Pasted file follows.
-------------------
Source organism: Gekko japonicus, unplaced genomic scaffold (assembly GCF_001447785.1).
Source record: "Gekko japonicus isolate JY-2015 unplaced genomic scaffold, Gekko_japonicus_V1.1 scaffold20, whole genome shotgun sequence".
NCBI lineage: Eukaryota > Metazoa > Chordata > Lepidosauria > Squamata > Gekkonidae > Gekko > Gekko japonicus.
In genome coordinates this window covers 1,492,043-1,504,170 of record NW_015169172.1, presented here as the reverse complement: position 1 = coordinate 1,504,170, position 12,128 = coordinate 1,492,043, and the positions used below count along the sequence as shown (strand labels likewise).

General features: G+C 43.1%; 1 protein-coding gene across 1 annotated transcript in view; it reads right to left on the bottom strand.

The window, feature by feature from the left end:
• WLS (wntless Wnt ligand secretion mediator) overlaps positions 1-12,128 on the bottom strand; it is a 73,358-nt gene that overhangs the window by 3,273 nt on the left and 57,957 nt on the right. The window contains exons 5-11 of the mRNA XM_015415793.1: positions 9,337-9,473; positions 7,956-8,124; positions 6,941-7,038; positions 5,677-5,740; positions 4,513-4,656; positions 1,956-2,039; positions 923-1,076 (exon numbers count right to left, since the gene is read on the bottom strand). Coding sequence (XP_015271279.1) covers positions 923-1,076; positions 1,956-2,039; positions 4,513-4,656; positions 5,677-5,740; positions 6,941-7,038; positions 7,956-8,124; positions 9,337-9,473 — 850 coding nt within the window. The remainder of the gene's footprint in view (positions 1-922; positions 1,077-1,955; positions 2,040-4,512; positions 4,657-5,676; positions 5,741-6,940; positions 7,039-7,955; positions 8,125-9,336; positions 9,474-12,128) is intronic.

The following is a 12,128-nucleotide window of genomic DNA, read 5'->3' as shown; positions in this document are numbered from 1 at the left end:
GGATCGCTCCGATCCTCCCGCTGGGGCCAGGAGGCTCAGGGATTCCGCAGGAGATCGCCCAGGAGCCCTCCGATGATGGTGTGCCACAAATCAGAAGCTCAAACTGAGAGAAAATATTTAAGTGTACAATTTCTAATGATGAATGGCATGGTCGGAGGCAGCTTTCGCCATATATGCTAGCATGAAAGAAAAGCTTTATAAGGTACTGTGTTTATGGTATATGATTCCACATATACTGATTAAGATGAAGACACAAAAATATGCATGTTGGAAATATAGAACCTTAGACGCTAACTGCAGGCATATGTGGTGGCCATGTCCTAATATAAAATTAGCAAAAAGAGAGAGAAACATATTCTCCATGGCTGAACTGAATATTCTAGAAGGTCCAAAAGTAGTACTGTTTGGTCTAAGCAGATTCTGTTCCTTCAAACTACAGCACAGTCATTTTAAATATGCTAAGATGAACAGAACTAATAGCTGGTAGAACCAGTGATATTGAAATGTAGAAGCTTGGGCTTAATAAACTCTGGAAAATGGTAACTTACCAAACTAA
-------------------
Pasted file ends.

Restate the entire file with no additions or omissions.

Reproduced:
Source organism: Gekko japonicus, unplaced genomic scaffold (assembly GCF_001447785.1).
Source record: "Gekko japonicus isolate JY-2015 unplaced genomic scaffold, Gekko_japonicus_V1.1 scaffold20, whole genome shotgun sequence".
NCBI lineage: Eukaryota > Metazoa > Chordata > Lepidosauria > Squamata > Gekkonidae > Gekko > Gekko japonicus.
In genome coordinates this window covers 1,492,043-1,504,170 of record NW_015169172.1, presented here as the reverse complement: position 1 = coordinate 1,504,170, position 12,128 = coordinate 1,492,043, and the positions used below count along the sequence as shown (strand labels likewise).

General features: G+C 43.1%; 1 protein-coding gene across 1 annotated transcript in view; it reads right to left on the bottom strand.

The window, feature by feature from the left end:
• WLS (wntless Wnt ligand secretion mediator) overlaps positions 1-12,128 on the bottom strand; it is a 73,358-nt gene that overhangs the window by 3,273 nt on the left and 57,957 nt on the right. The window contains exons 5-11 of the mRNA XM_015415793.1: positions 9,337-9,473; positions 7,956-8,124; positions 6,941-7,038; positions 5,677-5,740; positions 4,513-4,656; positions 1,956-2,039; positions 923-1,076 (exon numbers count right to left, since the gene is read on the bottom strand). Coding sequence (XP_015271279.1) covers positions 923-1,076; positions 1,956-2,039; positions 4,513-4,656; positions 5,677-5,740; positions 6,941-7,038; positions 7,956-8,124; positions 9,337-9,473 — 850 coding nt within the window. The remainder of the gene's footprint in view (positions 1-922; positions 1,077-1,955; positions 2,040-4,512; positions 4,657-5,676; positions 5,741-6,940; positions 7,039-7,955; positions 8,125-9,336; positions 9,474-12,128) is intronic.

The following is a 12,128-nucleotide window of genomic DNA, read 5'->3' as shown; positions in this document are numbered from 1 at the left end:
GGATCGCTCCGATCCTCCCGCTGGGGCCAGGAGGCTCAGGGATTCCGCAGGAGATCGCCCAGGAGCCCTCCGATGATGGTGTGCCACAAATCAGAAGCTCAAACTGAGAGAAAATATTTAAGTGTACAATTTCTAATGATGAATGGCATGGTCGGAGGCAGCTTTCGCCATATATGCTAGCATGAAAGAAAAGCTTTATAAGGTACTGTGTTTATGGTATATGATTCCACATATACTGATTAAGATGAAGACACAAAAATATGCATGTTGGAAATATAGAACCTTAGACGCTAACTGCAGGCATATGTGGTGGCCATGTCCTAATATAAAATTAGCAAAAAGAGAGAGAAACATATTCTCCATGGCTGAACTGAATATTCTAGAAGGTCCAAAAGTAGTACTGTTTGGTCTAAGCAGATTCTGTTCCTTCAAACTACAGCACAGTCATTTTAAATATGCTAAGATGAACAGAACTAATAGCTGGTAGAACCAGTGATATTGAAATGTAGAAGCTTGGGCTTAATAAACTCTGGAAAATGGTAACTTACCAAACTAA